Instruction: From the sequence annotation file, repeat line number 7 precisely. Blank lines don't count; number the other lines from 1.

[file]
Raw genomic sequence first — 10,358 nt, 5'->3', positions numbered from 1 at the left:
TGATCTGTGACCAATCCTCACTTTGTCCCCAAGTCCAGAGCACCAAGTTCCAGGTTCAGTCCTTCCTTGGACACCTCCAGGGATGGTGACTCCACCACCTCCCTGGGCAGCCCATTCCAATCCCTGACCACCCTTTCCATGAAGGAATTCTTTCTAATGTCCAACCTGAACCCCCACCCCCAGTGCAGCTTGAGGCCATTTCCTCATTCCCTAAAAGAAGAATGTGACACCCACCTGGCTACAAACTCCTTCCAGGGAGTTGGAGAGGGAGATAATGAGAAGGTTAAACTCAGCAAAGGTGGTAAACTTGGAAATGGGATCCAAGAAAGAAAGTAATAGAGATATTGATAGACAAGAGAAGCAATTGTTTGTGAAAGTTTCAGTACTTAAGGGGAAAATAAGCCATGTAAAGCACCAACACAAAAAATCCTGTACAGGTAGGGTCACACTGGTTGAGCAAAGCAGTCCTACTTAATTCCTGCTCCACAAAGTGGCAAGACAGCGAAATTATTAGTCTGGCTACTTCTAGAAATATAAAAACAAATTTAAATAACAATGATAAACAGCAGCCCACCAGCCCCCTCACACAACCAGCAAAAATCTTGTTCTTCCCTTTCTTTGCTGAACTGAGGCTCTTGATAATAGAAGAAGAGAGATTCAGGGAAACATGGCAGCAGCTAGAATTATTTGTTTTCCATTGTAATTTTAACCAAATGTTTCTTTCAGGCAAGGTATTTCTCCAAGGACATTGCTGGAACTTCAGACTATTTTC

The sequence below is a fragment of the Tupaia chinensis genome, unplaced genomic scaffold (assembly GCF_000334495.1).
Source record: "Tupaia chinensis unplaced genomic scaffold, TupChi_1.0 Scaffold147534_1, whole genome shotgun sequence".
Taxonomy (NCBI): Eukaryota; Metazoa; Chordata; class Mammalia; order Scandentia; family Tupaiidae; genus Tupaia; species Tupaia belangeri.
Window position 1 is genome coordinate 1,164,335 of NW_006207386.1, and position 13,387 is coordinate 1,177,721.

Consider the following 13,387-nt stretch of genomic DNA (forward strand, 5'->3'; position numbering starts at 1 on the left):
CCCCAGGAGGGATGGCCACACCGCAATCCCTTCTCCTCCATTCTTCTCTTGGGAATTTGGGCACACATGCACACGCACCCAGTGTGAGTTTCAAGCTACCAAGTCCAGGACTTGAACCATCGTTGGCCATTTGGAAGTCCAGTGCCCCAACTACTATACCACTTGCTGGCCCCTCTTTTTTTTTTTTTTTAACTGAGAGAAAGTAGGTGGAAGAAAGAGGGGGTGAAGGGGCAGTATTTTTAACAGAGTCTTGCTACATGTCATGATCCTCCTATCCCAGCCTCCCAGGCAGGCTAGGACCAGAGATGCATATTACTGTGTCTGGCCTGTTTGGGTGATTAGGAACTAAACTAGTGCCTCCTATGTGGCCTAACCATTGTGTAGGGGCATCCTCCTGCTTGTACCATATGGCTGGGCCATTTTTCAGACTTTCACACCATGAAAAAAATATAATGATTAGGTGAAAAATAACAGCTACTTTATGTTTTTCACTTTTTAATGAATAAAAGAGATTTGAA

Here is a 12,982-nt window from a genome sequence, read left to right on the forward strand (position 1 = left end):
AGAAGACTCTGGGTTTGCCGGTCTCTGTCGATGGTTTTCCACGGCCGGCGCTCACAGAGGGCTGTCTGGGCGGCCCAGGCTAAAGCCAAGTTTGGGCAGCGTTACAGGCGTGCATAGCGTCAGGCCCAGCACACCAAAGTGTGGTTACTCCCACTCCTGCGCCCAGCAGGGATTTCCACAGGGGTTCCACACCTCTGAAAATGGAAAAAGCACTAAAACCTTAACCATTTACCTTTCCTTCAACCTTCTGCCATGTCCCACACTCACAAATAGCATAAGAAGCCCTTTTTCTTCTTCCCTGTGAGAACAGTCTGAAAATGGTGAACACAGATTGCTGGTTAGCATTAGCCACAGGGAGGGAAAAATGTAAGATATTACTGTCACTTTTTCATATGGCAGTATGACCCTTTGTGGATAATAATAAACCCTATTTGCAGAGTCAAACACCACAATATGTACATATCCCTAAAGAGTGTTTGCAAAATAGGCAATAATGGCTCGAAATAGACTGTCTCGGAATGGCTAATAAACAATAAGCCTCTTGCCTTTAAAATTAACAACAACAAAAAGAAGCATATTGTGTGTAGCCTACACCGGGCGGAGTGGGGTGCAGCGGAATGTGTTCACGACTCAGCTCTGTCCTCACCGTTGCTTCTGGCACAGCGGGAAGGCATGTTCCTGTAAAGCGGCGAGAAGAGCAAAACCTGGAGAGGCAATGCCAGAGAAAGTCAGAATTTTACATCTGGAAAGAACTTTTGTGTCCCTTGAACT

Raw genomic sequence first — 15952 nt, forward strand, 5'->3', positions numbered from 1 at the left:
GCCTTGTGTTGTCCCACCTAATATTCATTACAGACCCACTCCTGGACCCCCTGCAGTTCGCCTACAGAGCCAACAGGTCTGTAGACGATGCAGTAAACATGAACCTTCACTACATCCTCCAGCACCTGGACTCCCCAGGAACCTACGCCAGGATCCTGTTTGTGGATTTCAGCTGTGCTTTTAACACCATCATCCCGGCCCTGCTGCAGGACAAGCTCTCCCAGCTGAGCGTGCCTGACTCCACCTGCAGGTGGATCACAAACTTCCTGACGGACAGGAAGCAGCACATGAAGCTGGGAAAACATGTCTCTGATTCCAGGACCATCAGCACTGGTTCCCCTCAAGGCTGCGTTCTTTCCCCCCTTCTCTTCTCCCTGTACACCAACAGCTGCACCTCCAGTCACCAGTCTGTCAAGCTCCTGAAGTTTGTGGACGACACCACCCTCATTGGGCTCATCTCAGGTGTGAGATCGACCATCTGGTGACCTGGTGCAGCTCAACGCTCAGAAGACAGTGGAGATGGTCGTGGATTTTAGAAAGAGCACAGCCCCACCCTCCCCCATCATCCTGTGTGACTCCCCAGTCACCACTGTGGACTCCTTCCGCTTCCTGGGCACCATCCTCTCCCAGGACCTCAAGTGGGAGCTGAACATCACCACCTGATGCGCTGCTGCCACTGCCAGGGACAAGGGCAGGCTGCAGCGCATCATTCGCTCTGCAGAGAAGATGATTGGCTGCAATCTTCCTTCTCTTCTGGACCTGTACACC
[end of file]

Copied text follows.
Consider the following 13,387-nt stretch of genomic DNA (forward strand, 5'->3'; position numbering starts at 1 on the left):